1  
@mipadi: I would agree with your approach, though I would probably implement it using a path-based NSString approach for the time being. In order to support 10.5, the URL methods, for the time being, would simply call the path-based equivalents. Any other code using this class could use the URL-based methods, with the anticipation that at sometime in the future, when 10.5-compatibility is no longer desirable, the internal implementation of the class could flip-flop and use NSURLs. Those classes that are already using the URL methods could then automatically take advantage without a re-write. –  NSGod Jan 27 '11 at 16:46
    
While this may work in the specific case, it fails in the slightly more general case, where two target platforms have two different, mutually incompatible, implementations of the same functionality. Then if you want to unify (abstract away) those differences in your app, you will have to face similar issues. –  Jean-Denis Muys Jan 27 '11 at 16:58
    
In Java, where Protocols are called Interfaces, it would maybe seem more natural to model Files and Directories as such: they are abstract specification of behavior. The sore point here, is that those "Interfaces" are organized in a hierarchy. You now have to compose two hierarchical facets of design: the hierarchical contract (Interface or Protocol), and a varying number of different implementations, conforming to the contract. –  Jean-Denis Muys Jan 27 '11 at 17:01
    
Ha! I like your update much better. Now it really addresses the issue. I see that you adopt a class cluster approach to hide implementation classes. I think there is no contention there. The remaining difference from my approach is now that you don't have a common superclass for File and Directory. How do you then propose, in the absence of concrete protocols, to implement common behavior such as moving/renaming/deleting? Do you duplicate? –  Jean-Denis Muys Jan 27 '11 at 17:31

If you need to support systems that lack NSURL-taking versions of methods you need, just use paths. Then when you drop support for those systems, convert over, it'll take like 20 minutes. The efficiency gains of using URLs are almost certainly not worth it if you have to have this super-complicated system to manage them.

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You are of course right. But you are answering to the example, not the design question, which is: how to design classes when a hierarchy crosses several different, mutually incompatible, implementations. –  Jean-Denis Muys Jan 27 '11 at 17:23

I am not convinced that there is a good reason for separate subclasses in this case just to note the origin of the data (URL or path - and a path could be expressed as a file:// URL anyway).

My feeling is that another pattern would suit this much better. I think it's the decorator pattern - just equip every file with a "source" property, which can be URL- or file-related in this example. It can come very handy when working with objects, as the whole logic regarding this property can be put into these helper objects. It is easy to extend later, too.

In the general case I think protocols are the way to go, but you should always ask yourself if you really need to express the difference (here URL vs. file). Often, the user of that code (even the library itself) shouldn't care at all.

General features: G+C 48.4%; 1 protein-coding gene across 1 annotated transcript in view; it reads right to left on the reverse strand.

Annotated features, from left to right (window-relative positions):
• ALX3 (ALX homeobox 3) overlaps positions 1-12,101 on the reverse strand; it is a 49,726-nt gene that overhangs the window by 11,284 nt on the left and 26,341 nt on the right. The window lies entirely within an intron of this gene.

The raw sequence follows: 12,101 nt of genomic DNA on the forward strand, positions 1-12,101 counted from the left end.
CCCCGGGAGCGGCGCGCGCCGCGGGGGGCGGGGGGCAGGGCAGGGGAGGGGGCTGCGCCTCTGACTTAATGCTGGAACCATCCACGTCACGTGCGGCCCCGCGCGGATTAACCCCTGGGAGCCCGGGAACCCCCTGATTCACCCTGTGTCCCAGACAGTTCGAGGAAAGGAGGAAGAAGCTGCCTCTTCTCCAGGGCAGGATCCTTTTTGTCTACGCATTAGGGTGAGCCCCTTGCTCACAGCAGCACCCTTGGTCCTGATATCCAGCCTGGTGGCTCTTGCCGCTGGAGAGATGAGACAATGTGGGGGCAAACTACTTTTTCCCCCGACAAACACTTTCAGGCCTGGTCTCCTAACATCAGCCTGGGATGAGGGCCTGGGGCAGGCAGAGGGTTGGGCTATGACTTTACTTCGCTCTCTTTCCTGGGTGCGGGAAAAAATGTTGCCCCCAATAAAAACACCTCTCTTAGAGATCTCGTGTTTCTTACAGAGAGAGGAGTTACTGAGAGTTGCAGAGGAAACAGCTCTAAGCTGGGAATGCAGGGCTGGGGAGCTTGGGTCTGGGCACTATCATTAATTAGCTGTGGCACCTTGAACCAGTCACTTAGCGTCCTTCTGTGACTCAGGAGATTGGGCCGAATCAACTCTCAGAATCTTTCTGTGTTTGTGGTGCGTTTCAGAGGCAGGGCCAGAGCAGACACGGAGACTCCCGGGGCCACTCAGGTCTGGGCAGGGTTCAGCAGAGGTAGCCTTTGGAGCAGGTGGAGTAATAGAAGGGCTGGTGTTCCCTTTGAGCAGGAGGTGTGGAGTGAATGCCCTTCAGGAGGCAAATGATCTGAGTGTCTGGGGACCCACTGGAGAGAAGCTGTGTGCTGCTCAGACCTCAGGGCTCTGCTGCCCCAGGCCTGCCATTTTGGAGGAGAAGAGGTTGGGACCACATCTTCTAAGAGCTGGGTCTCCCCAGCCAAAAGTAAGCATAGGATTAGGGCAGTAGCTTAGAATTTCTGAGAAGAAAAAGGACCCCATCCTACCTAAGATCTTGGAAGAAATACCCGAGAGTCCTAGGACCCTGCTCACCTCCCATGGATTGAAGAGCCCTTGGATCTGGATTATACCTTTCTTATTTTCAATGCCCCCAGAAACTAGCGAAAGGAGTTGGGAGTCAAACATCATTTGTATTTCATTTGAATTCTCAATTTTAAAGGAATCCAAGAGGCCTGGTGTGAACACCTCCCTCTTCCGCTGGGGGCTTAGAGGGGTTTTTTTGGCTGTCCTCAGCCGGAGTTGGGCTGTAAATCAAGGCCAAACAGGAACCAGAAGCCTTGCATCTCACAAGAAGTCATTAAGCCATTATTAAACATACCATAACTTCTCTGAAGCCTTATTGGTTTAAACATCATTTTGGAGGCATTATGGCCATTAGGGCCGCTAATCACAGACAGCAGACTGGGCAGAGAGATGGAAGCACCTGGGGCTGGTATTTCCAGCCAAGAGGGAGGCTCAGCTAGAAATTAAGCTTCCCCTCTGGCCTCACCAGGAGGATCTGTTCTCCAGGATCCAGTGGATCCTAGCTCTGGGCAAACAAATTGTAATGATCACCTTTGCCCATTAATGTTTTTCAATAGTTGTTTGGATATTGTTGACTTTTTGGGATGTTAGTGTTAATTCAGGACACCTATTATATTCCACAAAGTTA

share|improve this answer
    
Please note that here an URL is not a string: Cocoa defines (and implements) NSURL as a totally different, opaque class. Your suggestion is to use an "has-a" relationship if I understand you correctly. You would still have six private implementation classes, and the public classes would have an untyped private source data member that points to the correct implementation class. Did I understand you correctly? –  Jean-Denis Muys Jan 27 '11 at 15:42
    
Then you displace the problem to the source classes: the path-based ones and the URL-based ones will have different APIs. For example, to delete, the URL-based (MacOS X 10.6) will use : - (BOOL)removeItemAtURL:(NSURL *)URL error:(NSError **)error and the path-based (Mac OS X 10.5) will use - (BOOL)removeItemAtPath:(NSString *)path error:(NSError **)error; –  Jean-Denis Muys Jan 27 '11 at 15:53
    
Since deleting is common behavior between Files and Directories, you will want your source classes to have a common superclass, say NodeSource, which will implement delete. But since there are two implementations of delete, you will define two subclasses of NodeSource, and you are back at square one. –  Jean-Denis Muys Jan 27 '11 at 15:59
    
I think NSURL could easily hold the the file path though, as this is just one special case of an URL. You could put that deletion behavior in the helper class (i.e. [file.source delete]) to abstract that away. You should ask yourself if and when you really want to have a delete functionality for something that might not have a path. But the decorator/has-a pattern solves this. –  Eiko Jan 27 '11 at 16:00
    
Yes NSURL "holds the path" in a very abstract way. But its file API is not available on one of my target platforms (Mac OS X 10.5). So I need a path-only implementation anyway. I can't see how the decorator pattern solves the issue: delete needs two different implementations anyway. Where are you going to put them? –  Jean-Denis Muys Jan 27 '11 at 16:22

You could decouple the path/url property from nodes entirely; they're more an implicit property of the node hierarchy than one of the nodes themselves, and you can easily compute one or the other from a node, provided they all have a parent.

If you use different factories for creating your path/urls you can swap or extend your naming system without touching your node hierarchy classes.

Continuing along this path, if you move all file operations into separate classes you'll have no version-dependent code in your Node hierarchy.

share|improve this answer
    
That's precisely the point: how do you "move all file operations into separate classes"? My question is how do you design those separate classes, given that you have a hierarchy of 3 classes to implement that abstract away two APIs (Path and URL) that are mutually incompatible (though on one target platform, the API has calls to convert from one representation to the other). –  Jean-Denis Muys Jan 27 '11 at 21:39
    
path/URL are not in that case necessarily a property of the data I want to manipulate, but of the two APIs that are available to me. –  Jean-Denis Muys Jan 27 '11 at 21:41